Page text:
iii)Based on the above, there is probably more opportunity for retailers to use the web to actually squeeze out manufacturers. For example, Tesco decides to only carry P&G products on the web and not in their shops, or vice-versa, but ensures ubiquity for their own products? The retailers has the customer detail and the retailer has the choice of channels. For the retailer it's a matter of maximising return on investment and of course consumer choice.
    iv) The web opens up more options for manufacturers because it gives them a direct to consumer channel that might make marginal products more viable. Selling a product via a mass retailer is an expensive proposition. Economies of scale come into play. In the “'old days”” if a major retailer decided not to carry a product you were dead. Now, that is no longer an issue. So, the manufacturer can introduce more niche products; a manufacturer can use the web to sell cross border; and the manufacturer can even “build to order” rather than build to warehouse to store. There are already products that exist that are sold only by “Direct Mail” or in “Club” format–in reality not much different than using the web as a channel.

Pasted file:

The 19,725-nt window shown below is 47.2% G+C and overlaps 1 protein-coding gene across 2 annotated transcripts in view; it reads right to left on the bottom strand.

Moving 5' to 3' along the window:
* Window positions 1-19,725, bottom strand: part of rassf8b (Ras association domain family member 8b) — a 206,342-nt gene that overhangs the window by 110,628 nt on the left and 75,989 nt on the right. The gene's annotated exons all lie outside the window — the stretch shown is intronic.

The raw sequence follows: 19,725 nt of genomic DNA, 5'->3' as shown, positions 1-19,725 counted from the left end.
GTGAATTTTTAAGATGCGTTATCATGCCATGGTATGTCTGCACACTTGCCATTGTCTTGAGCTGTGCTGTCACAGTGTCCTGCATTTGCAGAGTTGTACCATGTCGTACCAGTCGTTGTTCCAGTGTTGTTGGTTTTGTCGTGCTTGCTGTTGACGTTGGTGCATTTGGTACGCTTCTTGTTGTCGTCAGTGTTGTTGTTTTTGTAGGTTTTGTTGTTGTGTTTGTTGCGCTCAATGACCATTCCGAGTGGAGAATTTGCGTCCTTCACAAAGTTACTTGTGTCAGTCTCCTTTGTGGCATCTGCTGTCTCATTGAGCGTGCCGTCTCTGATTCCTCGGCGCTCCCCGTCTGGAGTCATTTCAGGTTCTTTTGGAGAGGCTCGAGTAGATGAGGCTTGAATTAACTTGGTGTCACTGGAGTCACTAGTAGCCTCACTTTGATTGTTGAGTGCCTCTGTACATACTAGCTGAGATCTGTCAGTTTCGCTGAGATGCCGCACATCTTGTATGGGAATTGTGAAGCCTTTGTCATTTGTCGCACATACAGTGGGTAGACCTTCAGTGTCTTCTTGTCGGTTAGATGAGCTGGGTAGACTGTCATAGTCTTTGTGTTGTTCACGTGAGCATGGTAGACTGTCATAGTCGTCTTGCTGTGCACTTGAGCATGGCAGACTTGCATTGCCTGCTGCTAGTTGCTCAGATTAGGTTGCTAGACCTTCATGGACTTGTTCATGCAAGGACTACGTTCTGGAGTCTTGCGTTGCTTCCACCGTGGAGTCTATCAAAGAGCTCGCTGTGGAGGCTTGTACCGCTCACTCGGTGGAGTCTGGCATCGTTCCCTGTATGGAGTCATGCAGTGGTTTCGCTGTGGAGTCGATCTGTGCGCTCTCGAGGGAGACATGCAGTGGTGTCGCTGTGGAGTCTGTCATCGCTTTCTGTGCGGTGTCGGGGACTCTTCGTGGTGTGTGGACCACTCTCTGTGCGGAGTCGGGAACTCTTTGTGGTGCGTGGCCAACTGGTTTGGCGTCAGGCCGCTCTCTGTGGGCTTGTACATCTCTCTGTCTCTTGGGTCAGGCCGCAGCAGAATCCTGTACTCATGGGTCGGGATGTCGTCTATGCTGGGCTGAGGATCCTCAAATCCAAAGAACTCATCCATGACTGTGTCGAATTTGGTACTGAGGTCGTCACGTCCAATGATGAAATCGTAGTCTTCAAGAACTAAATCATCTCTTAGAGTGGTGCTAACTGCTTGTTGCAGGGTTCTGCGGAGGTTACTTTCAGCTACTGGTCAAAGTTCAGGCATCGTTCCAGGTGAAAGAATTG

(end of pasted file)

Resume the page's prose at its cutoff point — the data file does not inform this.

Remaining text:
What is clear is that the economics of FMCG and retailing are surely set to change and perhaps even the balance of power.

  • Interesting comment, thanks. I think you are right that in some cases the retailer will prevail at the expense of the manufacturer.